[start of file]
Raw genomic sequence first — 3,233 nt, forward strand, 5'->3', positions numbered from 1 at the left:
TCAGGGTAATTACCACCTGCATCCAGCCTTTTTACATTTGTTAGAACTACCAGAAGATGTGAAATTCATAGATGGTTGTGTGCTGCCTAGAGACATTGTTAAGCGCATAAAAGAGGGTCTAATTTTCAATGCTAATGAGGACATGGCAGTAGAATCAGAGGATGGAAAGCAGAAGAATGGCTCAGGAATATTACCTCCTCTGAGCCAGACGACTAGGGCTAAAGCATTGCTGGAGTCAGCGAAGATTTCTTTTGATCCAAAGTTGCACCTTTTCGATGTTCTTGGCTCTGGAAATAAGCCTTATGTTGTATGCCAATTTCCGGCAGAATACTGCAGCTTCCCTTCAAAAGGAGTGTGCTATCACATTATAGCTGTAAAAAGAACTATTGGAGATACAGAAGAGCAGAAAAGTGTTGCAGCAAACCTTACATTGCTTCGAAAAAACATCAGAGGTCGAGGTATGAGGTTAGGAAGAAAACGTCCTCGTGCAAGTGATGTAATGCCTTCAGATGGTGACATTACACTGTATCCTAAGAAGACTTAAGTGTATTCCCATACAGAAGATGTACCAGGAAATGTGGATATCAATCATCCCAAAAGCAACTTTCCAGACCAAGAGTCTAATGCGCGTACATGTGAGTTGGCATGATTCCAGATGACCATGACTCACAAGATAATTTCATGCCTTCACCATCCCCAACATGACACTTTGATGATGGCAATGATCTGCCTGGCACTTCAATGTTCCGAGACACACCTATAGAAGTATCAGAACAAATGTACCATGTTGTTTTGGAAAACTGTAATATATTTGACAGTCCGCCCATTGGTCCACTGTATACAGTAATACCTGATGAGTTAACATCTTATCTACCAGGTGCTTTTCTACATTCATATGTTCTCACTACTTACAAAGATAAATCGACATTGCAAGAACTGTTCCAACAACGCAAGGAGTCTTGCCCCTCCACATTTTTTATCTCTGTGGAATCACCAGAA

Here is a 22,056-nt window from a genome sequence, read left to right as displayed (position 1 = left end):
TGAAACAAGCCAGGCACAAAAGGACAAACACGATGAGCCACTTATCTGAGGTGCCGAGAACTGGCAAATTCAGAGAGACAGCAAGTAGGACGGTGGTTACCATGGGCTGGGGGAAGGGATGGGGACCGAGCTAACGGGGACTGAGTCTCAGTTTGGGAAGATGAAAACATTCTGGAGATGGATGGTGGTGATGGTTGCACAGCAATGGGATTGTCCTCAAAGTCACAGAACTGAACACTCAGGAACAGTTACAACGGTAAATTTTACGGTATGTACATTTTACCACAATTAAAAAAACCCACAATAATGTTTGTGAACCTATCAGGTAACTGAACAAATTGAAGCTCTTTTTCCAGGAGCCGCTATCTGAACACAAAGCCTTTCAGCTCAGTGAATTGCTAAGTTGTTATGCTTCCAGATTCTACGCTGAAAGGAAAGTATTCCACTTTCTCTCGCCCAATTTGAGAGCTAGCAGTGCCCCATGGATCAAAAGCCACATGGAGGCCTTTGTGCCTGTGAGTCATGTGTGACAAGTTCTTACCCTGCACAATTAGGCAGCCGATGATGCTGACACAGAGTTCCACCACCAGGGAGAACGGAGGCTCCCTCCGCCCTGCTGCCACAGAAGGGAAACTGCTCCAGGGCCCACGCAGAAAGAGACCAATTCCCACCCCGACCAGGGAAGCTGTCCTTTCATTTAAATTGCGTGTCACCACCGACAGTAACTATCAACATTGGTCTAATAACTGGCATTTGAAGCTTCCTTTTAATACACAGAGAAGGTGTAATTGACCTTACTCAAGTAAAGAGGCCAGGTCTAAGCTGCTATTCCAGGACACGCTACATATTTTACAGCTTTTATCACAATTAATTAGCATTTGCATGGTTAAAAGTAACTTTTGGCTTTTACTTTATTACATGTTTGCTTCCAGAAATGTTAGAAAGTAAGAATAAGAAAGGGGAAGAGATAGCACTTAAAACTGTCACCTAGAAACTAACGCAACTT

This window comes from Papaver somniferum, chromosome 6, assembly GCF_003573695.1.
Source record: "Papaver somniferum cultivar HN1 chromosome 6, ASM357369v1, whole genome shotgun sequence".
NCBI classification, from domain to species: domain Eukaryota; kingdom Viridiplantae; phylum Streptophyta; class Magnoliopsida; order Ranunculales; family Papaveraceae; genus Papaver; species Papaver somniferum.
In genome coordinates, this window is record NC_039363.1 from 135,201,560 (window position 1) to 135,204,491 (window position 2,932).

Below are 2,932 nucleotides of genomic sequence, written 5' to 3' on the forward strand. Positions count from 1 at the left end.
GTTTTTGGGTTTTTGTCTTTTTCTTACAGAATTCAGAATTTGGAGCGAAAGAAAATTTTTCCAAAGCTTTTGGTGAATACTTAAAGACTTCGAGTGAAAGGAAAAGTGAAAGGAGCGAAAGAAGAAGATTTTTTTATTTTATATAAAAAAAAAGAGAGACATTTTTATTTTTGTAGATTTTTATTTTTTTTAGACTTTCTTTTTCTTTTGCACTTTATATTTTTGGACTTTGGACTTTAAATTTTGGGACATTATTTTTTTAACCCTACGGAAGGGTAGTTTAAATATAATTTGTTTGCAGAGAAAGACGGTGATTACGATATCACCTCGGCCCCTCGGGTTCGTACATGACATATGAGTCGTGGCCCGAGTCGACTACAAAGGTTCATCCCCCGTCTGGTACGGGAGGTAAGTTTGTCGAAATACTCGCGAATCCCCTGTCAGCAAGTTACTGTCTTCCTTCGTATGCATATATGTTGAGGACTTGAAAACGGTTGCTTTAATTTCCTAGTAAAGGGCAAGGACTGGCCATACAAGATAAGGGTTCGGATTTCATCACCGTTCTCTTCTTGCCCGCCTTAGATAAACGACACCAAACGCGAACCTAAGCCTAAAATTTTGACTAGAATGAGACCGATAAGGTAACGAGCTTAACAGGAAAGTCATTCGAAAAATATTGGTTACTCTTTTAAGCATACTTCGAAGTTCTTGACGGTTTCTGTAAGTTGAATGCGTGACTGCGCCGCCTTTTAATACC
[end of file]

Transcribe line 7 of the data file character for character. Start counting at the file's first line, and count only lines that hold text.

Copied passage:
NCBI classification, from domain to species: domain Eukaryota; kingdom Viridiplantae; phylum Streptophyta; class Magnoliopsida; order Ranunculales; family Papaveraceae; genus Papaver; species Papaver somniferum.